Police in Ha Tinh Province in central Vietnam said Thursday they have proposed criminal charges against three more people, including two forest managers, in the province's largest ever deforestation case.
The suspects were allegedly involved in the logging of nearly 500 cubic meters of timber from protective forests along the Laos border.
The two officials are Bui Van Thao, 49, former head of a forest ranger station, and Nguyen Duy Ty, 27, a forest management employee of the Huong Son Forestry and Service Company.
Phan Huu Huan, the third suspect, is a 42-year-old businessman dealing in timber.
The illegal logging took place between June 2010 and June 2011, but local police said they only noticed it late last year and started recouping the timber early this year.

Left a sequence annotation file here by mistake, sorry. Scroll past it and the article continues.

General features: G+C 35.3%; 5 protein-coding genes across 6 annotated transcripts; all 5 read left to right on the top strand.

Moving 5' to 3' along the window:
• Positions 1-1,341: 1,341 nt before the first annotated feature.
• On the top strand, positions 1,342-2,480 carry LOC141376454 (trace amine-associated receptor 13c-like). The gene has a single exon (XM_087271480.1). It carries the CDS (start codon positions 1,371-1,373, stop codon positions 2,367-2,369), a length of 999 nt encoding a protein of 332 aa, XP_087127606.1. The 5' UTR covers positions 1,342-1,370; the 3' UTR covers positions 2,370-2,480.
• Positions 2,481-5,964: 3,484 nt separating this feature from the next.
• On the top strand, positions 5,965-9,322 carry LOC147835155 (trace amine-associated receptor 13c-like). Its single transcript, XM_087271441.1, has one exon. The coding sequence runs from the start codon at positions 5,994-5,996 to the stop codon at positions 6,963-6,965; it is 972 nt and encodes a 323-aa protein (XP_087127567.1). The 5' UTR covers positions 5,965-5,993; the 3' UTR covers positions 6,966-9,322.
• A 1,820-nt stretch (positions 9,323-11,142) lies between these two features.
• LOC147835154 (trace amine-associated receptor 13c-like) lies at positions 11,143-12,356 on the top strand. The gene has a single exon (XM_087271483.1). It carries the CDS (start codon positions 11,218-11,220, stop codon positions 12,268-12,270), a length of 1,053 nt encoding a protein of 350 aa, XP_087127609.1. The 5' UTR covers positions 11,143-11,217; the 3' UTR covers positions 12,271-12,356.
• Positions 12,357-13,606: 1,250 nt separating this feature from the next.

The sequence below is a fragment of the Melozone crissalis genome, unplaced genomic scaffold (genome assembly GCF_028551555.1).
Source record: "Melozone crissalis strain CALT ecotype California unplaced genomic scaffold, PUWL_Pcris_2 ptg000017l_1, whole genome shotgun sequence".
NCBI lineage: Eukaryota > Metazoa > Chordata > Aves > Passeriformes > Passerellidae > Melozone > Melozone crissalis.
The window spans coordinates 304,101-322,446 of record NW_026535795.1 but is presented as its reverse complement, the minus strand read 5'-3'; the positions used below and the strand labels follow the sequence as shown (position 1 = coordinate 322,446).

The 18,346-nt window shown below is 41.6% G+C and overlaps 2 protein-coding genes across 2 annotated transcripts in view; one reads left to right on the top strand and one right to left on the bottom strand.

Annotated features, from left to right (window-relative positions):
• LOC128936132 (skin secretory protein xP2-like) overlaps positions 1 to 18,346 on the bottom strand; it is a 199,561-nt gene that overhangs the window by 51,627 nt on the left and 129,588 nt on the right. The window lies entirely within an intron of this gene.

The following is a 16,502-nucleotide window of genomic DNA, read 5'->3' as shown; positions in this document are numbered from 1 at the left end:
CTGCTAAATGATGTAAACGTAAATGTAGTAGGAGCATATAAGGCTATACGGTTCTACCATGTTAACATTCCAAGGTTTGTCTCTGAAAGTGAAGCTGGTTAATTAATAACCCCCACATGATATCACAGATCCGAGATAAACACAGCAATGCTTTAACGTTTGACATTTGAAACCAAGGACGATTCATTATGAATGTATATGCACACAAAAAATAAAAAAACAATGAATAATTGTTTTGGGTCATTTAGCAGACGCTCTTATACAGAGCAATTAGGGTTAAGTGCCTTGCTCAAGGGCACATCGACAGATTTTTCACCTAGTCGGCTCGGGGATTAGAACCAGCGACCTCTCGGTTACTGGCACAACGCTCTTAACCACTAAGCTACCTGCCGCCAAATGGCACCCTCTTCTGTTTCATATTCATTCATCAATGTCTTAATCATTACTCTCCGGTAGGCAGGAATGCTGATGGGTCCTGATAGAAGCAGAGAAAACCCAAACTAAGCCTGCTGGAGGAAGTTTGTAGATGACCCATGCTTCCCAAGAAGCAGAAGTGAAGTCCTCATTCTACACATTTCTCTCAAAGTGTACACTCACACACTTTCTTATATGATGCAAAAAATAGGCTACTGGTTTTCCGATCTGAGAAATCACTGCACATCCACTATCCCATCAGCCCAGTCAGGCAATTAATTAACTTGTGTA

Investigations showed Thao was among the people who allegedly agreed to let the illegal timber pass his station. He witnessed its transportation on at least one occasion, when 41.7 cubic meters of lumber went through unperturbed.
Earlier, police proposed charges against six other people, including five forest officials and rangers, and another timber dealer named Nguyen Thanh Binh.
One official, Pham Anh Tuan, former head of the Hong Linh forest management board, received VND12 million (US$575) from Huan in exchange for allowing him to move 28.8 cubic meters of illegal lumber out of the forest.
The police have suggested charges of "violations of forest management" and "bribery."
If convicted on the first charge, the men would receive up to three years probation, or face jail terms of six months to three years. Their potential imprisonment could reach up to 12 years if their violations are deemed to have been "organized" or "serious."
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